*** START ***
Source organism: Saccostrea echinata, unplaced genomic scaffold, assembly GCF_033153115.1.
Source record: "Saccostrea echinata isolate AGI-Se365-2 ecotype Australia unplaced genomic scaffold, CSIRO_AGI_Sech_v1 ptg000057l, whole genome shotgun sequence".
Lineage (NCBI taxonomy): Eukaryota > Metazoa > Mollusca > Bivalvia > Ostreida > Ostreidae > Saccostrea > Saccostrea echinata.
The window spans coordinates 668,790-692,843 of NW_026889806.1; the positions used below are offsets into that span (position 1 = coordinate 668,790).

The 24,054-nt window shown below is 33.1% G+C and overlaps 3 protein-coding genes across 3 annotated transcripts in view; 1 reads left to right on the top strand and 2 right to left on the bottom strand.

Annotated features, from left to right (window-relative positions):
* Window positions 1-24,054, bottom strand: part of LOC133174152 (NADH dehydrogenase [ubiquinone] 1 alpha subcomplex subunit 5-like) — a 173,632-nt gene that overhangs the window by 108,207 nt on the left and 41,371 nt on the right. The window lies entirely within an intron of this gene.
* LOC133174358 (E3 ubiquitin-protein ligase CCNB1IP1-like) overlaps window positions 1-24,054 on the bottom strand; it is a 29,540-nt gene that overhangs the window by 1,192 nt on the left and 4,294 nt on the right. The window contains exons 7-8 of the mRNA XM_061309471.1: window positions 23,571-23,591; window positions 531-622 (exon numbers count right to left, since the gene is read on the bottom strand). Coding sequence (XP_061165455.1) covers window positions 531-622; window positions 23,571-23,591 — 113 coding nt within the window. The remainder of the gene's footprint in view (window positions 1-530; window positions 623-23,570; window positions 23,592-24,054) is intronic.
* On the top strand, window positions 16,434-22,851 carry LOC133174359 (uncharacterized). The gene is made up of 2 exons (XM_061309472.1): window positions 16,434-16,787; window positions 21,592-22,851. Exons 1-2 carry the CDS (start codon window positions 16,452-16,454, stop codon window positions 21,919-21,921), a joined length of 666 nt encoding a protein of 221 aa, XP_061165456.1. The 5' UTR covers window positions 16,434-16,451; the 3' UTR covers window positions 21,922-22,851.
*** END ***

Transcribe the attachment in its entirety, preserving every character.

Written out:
Source organism: Saccostrea echinata, unplaced genomic scaffold, assembly GCF_033153115.1.
Source record: "Saccostrea echinata isolate AGI-Se365-2 ecotype Australia unplaced genomic scaffold, CSIRO_AGI_Sech_v1 ptg000057l, whole genome shotgun sequence".
Lineage (NCBI taxonomy): Eukaryota > Metazoa > Mollusca > Bivalvia > Ostreida > Ostreidae > Saccostrea > Saccostrea echinata.
The window spans coordinates 668,790-692,843 of NW_026889806.1; the positions used below are offsets into that span (position 1 = coordinate 668,790).

The 24,054-nt window shown below is 33.1% G+C and overlaps 3 protein-coding genes across 3 annotated transcripts in view; 1 reads left to right on the top strand and 2 right to left on the bottom strand.

Annotated features, from left to right (window-relative positions):
* Window positions 1-24,054, bottom strand: part of LOC133174152 (NADH dehydrogenase [ubiquinone] 1 alpha subcomplex subunit 5-like) — a 173,632-nt gene that overhangs the window by 108,207 nt on the left and 41,371 nt on the right. The window lies entirely within an intron of this gene.
* LOC133174358 (E3 ubiquitin-protein ligase CCNB1IP1-like) overlaps window positions 1-24,054 on the bottom strand; it is a 29,540-nt gene that overhangs the window by 1,192 nt on the left and 4,294 nt on the right. The window contains exons 7-8 of the mRNA XM_061309471.1: window positions 23,571-23,591; window positions 531-622 (exon numbers count right to left, since the gene is read on the bottom strand). Coding sequence (XP_061165455.1) covers window positions 531-622; window positions 23,571-23,591 — 113 coding nt within the window. The remainder of the gene's footprint in view (window positions 1-530; window positions 623-23,570; window positions 23,592-24,054) is intronic.
* On the top strand, window positions 16,434-22,851 carry LOC133174359 (uncharacterized). The gene is made up of 2 exons (XM_061309472.1): window positions 16,434-16,787; window positions 21,592-22,851. Exons 1-2 carry the CDS (start codon window positions 16,452-16,454, stop codon window positions 21,919-21,921), a joined length of 666 nt encoding a protein of 221 aa, XP_061165456.1. The 5' UTR covers window positions 16,434-16,451; the 3' UTR covers window positions 21,922-22,851.